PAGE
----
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market your gap year

How to market your gap year to graduate employers

Doing a gap year can help you develop a whole host of new skills. Find out how to make the most of them in applications and interviews for graduate jobs.
You need to identify the skills you've developed so you can highlight them in your applications.

Research has shown that future employers are impressed by candidates who have done something useful in their gap year. If you've done voluntary or paid work, you've obviously done something productive and will have plenty of skills to show for it. Even a year spent backpacking will have helped you to develop essential skills and competencies that will appeal to employers.

How your gap year helps you stand out when you apply for jobs

Employers look for interesting people, who can do the job well and be a pleasure to work with. They'll see loads of applications from graduates with great qualifications, but your gap year could be a way of standing out from the crowd. Seeing new places and meeting new people will have taught you about other cultures and lifestyles and you're likely to have a more mature attitude than applicants straight from university. Many employers feel that universities don't sufficiently develop the skills and competencies necessary in the world of work, so doing a gap year could put you at an advantage by giving you time to gain more of the qualities and experience that employers are looking for. To make the most of it, you first need to identify the skills you've developed so you can highlight them in your applications.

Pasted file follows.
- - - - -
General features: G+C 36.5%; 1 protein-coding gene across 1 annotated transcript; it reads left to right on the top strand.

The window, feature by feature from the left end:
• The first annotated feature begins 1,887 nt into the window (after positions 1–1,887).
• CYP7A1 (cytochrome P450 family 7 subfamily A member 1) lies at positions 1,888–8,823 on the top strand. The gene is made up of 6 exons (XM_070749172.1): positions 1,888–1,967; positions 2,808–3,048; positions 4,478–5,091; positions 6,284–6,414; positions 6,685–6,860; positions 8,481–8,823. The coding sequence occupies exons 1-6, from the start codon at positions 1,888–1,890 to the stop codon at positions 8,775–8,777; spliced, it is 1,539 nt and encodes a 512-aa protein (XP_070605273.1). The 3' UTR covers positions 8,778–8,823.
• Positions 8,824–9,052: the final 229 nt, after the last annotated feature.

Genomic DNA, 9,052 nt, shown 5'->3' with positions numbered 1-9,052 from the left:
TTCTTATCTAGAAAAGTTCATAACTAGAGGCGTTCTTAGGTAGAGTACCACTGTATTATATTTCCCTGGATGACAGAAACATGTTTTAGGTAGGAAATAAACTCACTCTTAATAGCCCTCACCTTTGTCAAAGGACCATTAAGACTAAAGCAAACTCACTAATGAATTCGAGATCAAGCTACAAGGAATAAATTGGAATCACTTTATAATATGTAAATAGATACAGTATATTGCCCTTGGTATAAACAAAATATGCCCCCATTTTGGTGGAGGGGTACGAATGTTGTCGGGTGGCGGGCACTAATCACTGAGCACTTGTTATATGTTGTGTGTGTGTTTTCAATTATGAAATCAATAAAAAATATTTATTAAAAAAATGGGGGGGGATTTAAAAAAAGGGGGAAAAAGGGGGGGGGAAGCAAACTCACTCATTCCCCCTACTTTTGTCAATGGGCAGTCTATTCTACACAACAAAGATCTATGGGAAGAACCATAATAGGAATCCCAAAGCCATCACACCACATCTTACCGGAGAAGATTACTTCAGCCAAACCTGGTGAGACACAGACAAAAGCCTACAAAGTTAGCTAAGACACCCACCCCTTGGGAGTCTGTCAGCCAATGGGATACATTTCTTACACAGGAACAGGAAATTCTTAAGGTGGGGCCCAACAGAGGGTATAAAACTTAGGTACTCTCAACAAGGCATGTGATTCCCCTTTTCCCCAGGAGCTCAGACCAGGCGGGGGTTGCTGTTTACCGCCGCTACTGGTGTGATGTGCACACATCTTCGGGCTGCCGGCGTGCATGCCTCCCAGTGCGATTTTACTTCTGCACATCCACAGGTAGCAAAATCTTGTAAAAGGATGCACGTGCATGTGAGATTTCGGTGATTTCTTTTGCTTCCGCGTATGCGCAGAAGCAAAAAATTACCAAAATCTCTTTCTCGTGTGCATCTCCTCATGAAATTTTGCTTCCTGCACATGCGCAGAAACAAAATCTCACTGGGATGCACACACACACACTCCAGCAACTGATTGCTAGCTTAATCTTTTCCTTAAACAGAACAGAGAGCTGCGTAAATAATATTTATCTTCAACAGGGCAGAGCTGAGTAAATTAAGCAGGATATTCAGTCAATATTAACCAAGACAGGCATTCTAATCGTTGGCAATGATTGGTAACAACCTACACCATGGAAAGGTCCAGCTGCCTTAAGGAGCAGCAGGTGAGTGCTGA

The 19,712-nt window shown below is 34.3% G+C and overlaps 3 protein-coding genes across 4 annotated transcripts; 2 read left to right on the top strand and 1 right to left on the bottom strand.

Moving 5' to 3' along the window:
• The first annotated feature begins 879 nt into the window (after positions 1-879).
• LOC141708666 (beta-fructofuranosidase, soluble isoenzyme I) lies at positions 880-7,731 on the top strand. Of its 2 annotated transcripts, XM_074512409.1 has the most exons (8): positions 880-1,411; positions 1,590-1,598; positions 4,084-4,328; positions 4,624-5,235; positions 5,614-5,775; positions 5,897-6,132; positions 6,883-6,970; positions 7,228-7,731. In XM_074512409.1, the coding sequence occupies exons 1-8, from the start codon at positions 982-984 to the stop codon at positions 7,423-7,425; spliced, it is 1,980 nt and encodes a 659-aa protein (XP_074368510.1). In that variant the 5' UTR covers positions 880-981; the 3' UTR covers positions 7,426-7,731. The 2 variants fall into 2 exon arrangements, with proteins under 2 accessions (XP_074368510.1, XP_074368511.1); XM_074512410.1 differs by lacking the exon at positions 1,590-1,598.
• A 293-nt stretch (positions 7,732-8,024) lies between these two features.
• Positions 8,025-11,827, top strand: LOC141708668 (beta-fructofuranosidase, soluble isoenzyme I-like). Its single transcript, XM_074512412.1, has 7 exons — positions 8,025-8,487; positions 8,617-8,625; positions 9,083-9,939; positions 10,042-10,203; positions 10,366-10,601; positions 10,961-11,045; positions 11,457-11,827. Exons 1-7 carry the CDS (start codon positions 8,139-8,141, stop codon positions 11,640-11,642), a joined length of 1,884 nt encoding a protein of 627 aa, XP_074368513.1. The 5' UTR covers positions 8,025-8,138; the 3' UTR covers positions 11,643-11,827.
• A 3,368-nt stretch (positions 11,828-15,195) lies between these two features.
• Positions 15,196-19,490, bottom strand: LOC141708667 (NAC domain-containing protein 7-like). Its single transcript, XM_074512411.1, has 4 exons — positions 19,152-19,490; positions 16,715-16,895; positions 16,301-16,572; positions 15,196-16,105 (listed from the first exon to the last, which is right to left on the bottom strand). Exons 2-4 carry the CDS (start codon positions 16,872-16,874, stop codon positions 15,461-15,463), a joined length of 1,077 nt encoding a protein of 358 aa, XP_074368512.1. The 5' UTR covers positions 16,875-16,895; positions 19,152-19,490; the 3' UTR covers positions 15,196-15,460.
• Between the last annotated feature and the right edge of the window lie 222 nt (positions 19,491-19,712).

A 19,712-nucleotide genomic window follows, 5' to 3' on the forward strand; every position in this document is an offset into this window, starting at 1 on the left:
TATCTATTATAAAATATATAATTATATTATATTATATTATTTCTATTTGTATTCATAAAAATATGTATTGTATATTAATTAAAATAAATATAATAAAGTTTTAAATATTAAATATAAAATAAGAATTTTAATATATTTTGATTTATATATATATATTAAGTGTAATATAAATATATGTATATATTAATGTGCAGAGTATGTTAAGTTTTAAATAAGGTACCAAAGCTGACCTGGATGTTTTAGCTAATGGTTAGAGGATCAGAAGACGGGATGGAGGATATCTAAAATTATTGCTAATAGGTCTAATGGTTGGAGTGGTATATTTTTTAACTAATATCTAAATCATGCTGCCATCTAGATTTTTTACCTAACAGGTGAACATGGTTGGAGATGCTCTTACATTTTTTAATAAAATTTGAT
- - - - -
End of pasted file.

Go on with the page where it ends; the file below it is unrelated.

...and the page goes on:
Gap year skills that boost your CV

Whatever you did during your gap year (unless you did nothing), you are likely to have gained something from it. For example, planning your gap year project and making it a success calls for enthusiasm and good project management. If you've spent six months teaching English, you'll have developed strong communication and leadership skills. Involvement in the construction of a well in Kenya will have tested your teamwork abilities and may have given you a chance to show leadership qualities. Even your decision to leave the security of home is a sign that you're independent, eager for a challenge and willing to face new situations. Travelling on your own requires organisational ability and increases self-confidence. Mobility, flexibility and adaptability are vital in the fast-changing world of work.

If you put together and carried out a successful fundraising initiative to pay for your gap year project, that may provide you with evidence of analytical and problem-solving skills, creativity and innovation, lateral thinking, networking and rapport building. If you took on a job to save up for the trip, that shows you are highly motivated. It will also have given you concrete work experience and may have developed skills such as commercial awareness. Any work you have done is potential evidence of your employability; even picking up casual work on your way round the world demonstrates your resourcefulness and flexibility.

Show your commitment to starting a career after your year out

Some employers may be worried about how committed you are to the world of work. If you've become accustomed to a mobile lifestyle, moving on whenever you get bored, what's to keep you from deciding to take off again as soon as you have a tough week? You might need to convince them that you are committed to the fresh challenges of a professional life. Perhaps, now that you've satisfied your desire to travel, you may be keen to settle in one place, put down roots and develop lasting friendships.

Remember employers may want employees who are willing to travel

If you are employed by a large multinational company, your employer may want you to undertake a placement abroad at some point. Experience of living and working in a different culture may help to prove your suitability for this kind of opportunity. The cultural sensitivities you developed during your gap year could also help you to work more effectively with international colleagues and clients.